a brief history of yoga
in America since 1965

by Christine Marie Mason

How did we get the yoga we have?

As of 2019, about 37 million Americans practice some form of yoga. That number has almost doubled in the last 3 years. 1 in 10 people nationwide (or 1 in 5 on the coasts) are doing down-dog on a regular basis at home, in the gym, in yoga studios or with their local parks and recreation department. They mostly practice for flexibility, stress relief, general fitness and overall health. Yoga works as expected for many people: In a recent Yoga Journal survey, 86% of practitioners said that they experienced a strong sense of mental clarity, and 90% said they somewhat or strongly agreed that yoga is a form of meditation. In addition, more men and more kids are on the mat in 2017, with more racially and economically diverse base (proportionally), than ever before.

What I wanted to know was: what happened in the 1990s to cause the hockey stick?

And if so many people are practicing this liberating, freeing, centering practice, why hasn’t it had more of a transformative impact on the overall culture? How did we get the yoga we have?

I've learned that spirituality is not withdrawing into a cave, but rather living with deeper ethics in self, community and planet care, of less consumption and more relationship.

Christine Talks About...

This paper examines the interplay between east-west mobility, capitalism and the rapid expansion of yoga in the United States. It begins with a broad overview of yoga’s arrival to the United States, and its gradual expansion from 1965 to 1990. It then dives into the explosion of yoga as a mass-market phenomenon from 1990 until today, looking specifically at how the intersection of money, media, and a mass production and franchise mindset helped yoga shift into something that would be unrecognizable to an Indian practitioner of a hundred years ago.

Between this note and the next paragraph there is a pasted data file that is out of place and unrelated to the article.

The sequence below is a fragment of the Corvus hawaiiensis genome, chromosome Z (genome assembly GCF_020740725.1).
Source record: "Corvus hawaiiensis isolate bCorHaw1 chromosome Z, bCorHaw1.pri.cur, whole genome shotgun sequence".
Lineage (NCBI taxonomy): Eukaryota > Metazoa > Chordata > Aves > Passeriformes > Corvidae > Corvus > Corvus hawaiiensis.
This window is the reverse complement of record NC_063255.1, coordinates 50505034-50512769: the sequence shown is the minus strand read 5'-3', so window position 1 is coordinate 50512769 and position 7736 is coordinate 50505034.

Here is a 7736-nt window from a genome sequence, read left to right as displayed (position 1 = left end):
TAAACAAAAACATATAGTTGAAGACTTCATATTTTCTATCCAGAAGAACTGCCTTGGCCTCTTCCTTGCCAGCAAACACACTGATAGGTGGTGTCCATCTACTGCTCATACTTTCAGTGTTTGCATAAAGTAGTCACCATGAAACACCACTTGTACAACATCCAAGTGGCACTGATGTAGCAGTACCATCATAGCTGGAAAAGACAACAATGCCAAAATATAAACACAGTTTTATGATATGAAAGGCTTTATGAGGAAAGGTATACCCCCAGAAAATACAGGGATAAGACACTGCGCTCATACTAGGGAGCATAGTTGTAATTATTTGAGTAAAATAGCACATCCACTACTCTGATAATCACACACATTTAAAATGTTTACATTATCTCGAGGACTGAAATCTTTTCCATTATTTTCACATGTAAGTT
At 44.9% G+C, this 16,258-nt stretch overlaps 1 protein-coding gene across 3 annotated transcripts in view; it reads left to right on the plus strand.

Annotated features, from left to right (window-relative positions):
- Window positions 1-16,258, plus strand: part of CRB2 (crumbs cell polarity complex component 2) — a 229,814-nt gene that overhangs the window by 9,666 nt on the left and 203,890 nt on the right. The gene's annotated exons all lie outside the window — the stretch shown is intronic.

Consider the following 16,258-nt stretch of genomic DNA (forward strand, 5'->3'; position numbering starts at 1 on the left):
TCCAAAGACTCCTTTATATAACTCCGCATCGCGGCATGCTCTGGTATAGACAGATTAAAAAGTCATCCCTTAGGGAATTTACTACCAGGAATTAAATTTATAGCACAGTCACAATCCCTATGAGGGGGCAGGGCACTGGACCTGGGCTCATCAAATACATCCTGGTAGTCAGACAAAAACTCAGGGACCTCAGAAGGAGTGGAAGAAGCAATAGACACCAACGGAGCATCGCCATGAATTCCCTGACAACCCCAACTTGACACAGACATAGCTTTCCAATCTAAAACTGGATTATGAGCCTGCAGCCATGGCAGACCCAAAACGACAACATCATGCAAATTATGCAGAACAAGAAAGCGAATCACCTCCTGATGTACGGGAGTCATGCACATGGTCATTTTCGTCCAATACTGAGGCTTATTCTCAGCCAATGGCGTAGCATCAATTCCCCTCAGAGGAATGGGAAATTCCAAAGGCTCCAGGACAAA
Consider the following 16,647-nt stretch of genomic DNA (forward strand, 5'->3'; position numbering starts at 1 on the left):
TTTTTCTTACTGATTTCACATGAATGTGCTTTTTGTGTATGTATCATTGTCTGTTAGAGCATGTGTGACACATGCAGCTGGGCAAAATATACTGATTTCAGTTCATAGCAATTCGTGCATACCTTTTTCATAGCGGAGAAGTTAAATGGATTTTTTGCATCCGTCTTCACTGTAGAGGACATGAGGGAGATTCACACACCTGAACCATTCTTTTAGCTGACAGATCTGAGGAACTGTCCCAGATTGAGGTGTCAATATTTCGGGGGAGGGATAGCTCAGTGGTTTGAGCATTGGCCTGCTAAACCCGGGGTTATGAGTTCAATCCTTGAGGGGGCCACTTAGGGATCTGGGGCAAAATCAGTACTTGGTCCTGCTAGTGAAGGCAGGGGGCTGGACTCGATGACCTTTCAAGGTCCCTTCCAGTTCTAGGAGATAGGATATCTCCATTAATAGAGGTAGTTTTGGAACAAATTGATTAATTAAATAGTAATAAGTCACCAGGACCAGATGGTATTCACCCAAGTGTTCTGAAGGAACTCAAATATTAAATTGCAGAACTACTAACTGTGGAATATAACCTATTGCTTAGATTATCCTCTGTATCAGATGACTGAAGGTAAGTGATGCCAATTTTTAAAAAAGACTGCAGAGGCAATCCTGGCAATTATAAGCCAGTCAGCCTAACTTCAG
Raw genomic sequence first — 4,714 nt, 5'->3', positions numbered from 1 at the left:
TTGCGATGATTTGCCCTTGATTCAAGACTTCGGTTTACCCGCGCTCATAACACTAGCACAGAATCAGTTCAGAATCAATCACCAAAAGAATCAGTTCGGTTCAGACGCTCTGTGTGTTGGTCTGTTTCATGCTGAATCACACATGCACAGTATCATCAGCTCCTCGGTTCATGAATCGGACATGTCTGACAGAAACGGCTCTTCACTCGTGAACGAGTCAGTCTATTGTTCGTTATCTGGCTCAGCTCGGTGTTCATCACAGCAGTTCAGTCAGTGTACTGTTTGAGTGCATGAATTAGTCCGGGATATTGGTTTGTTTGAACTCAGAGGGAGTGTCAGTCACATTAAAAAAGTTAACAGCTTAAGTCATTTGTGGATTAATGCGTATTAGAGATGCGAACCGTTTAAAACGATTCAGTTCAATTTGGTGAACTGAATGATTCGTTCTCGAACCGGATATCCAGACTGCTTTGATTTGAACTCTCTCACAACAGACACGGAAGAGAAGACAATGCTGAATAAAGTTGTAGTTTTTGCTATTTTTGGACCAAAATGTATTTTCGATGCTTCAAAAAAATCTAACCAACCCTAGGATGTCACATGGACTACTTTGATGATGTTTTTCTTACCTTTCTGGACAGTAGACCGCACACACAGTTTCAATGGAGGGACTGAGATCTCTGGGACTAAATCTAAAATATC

Yoga in America investigates how the benefits of this miraculous full body practice and philosophy met American cultural wounds and predilections, shifted and adapted, and gave us the yoga we have now- a yoga that often keeps people on a hedonic treadmill rather than offering liberation. I include some commentary on meta-trends for the west to reckon with (including the tendency to spiritual materialism and cultural appropriation).

It ends with some musings on yoga as medicine- the real healing and awakening that has happened for many, many practitioners, and the gifts that are still available if we can claim them.


Woman in Handstand

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If you've ever wondered why we are separate, alone or disconnected, this book is for you. Part autobiography, part science, part cultural tourism, 100% immersive.

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Let us make friends with our bodies once and for all.

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